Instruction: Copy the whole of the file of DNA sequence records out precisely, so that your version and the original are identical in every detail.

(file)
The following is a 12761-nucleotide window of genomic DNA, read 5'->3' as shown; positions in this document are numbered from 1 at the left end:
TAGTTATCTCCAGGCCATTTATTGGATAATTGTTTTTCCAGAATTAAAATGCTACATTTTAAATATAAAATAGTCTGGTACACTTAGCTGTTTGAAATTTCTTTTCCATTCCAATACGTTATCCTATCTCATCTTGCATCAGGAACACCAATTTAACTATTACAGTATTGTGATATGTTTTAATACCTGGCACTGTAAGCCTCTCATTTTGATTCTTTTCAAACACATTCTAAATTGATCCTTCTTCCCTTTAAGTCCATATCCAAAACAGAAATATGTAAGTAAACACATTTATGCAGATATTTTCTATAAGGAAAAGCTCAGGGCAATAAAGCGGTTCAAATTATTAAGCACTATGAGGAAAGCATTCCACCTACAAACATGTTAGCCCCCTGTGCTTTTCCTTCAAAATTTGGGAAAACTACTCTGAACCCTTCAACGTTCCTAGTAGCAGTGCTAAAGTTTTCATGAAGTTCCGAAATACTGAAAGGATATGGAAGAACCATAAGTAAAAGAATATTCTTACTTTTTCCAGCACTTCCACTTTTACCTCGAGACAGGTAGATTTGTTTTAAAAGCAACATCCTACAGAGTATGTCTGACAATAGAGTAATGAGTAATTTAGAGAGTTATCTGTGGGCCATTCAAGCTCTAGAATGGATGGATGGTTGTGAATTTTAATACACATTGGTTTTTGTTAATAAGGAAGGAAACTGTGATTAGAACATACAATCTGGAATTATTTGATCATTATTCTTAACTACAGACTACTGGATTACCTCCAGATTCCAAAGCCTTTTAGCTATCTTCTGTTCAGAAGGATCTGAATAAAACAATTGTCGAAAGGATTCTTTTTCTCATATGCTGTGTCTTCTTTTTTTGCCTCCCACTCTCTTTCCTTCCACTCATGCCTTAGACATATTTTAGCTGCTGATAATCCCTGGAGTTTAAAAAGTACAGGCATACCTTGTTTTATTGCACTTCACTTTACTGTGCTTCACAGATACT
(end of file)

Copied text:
The following is a 12761-nucleotide window of genomic DNA, read 5'->3' as shown; positions in this document are numbered from 1 at the left end:
TAGTTATCTCCAGGCCATTTATTGGATAATTGTTTTTCCAGAATTAAAATGCTACATTTTAAATATAAAATAGTCTGGTACACTTAGCTGTTTGAAATTTCTTTTCCATTCCAATACGTTATCCTATCTCATCTTGCATCAGGAACACCAATTTAACTATTACAGTATTGTGATATGTTTTAATACCTGGCACTGTAAGCCTCTCATTTTGATTCTTTTCAAACACATTCTAAATTGATCCTTCTTCCCTTTAAGTCCATATCCAAAACAGAAATATGTAAGTAAACACATTTATGCAGATATTTTCTATAAGGAAAAGCTCAGGGCAATAAAGCGGTTCAAATTATTAAGCACTATGAGGAAAGCATTCCACCTACAAACATGTTAGCCCCCTGTGCTTTTCCTTCAAAATTTGGGAAAACTACTCTGAACCCTTCAACGTTCCTAGTAGCAGTGCTAAAGTTTTCATGAAGTTCCGAAATACTGAAAGGATATGGAAGAACCATAAGTAAAAGAATATTCTTACTTTTTCCAGCACTTCCACTTTTACCTCGAGACAGGTAGATTTGTTTTAAAAGCAACATCCTACAGAGTATGTCTGACAATAGAGTAATGAGTAATTTAGAGAGTTATCTGTGGGCCATTCAAGCTCTAGAATGGATGGATGGTTGTGAATTTTAATACACATTGGTTTTTGTTAATAAGGAAGGAAACTGTGATTAGAACATACAATCTGGAATTATTTGATCATTATTCTTAACTACAGACTACTGGATTACCTCCAGATTCCAAAGCCTTTTAGCTATCTTCTGTTCAGAAGGATCTGAATAAAACAATTGTCGAAAGGATTCTTTTTCTCATATGCTGTGTCTTCTTTTTTTGCCTCCCACTCTCTTTCCTTCCACTCATGCCTTAGACATATTTTAGCTGCTGATAATCCCTGGAGTTTAAAAAGTACAGGCATACCTTGTTTTATTGCACTTCACTTTACTGTGCTTCACAGATACT